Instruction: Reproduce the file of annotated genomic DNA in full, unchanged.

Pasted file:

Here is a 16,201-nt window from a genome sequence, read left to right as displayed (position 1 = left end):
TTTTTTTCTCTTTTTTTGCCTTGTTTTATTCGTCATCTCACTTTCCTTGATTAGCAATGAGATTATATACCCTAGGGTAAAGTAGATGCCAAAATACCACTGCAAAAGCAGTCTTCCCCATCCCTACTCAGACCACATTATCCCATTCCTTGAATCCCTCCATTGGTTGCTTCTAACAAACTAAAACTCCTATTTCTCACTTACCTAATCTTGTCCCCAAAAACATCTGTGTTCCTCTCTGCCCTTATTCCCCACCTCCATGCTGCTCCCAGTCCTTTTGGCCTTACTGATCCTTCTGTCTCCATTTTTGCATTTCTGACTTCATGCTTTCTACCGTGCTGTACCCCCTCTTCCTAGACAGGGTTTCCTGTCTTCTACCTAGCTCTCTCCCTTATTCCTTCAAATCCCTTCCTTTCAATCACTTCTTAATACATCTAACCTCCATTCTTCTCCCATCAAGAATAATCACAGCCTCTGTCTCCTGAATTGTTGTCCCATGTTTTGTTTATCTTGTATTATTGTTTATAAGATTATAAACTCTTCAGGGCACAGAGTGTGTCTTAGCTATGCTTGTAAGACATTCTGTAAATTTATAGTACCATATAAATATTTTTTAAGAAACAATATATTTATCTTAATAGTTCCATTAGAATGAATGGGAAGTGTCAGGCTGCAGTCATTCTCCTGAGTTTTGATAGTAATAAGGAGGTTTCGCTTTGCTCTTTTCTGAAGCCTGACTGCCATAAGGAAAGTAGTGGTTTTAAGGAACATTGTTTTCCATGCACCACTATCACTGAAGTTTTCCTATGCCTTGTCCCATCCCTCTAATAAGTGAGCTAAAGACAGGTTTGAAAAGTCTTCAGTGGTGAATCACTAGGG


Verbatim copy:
Here is a 16,201-nt window from a genome sequence, read left to right as displayed (position 1 = left end):
TTTTTTTCTCTTTTTTTGCCTTGTTTTATTCGTCATCTCACTTTCCTTGATTAGCAATGAGATTATATACCCTAGGGTAAAGTAGATGCCAAAATACCACTGCAAAAGCAGTCTTCCCCATCCCTACTCAGACCACATTATCCCATTCCTTGAATCCCTCCATTGGTTGCTTCTAACAAACTAAAACTCCTATTTCTCACTTACCTAATCTTGTCCCCAAAAACATCTGTGTTCCTCTCTGCCCTTATTCCCCACCTCCATGCTGCTCCCAGTCCTTTTGGCCTTACTGATCCTTCTGTCTCCATTTTTGCATTTCTGACTTCATGCTTTCTACCGTGCTGTACCCCCTCTTCCTAGACAGGGTTTCCTGTCTTCTACCTAGCTCTCTCCCTTATTCCTTCAAATCCCTTCCTTTCAATCACTTCTTAATACATCTAACCTCCATTCTTCTCCCATCAAGAATAATCACAGCCTCTGTCTCCTGAATTGTTGTCCCATGTTTTGTTTATCTTGTATTATTGTTTATAAGATTATAAACTCTTCAGGGCACAGAGTGTGTCTTAGCTATGCTTGTAAGACATTCTGTAAATTTATAGTACCATATAAATATTTTTTAAGAAACAATATATTTATCTTAATAGTTCCATTAGAATGAATGGGAAGTGTCAGGCTGCAGTCATTCTCCTGAGTTTTGATAGTAATAAGGAGGTTTCGCTTTGCTCTTTTCTGAAGCCTGACTGCCATAAGGAAAGTAGTGGTTTTAAGGAACATTGTTTTCCATGCACCACTATCACTGAAGTTTTCCTATGCCTTGTCCCATCCCTCTAATAAGTGAGCTAAAGACAGGTTTGAAAAGTCTTCAGTGGTGAATCACTAGGG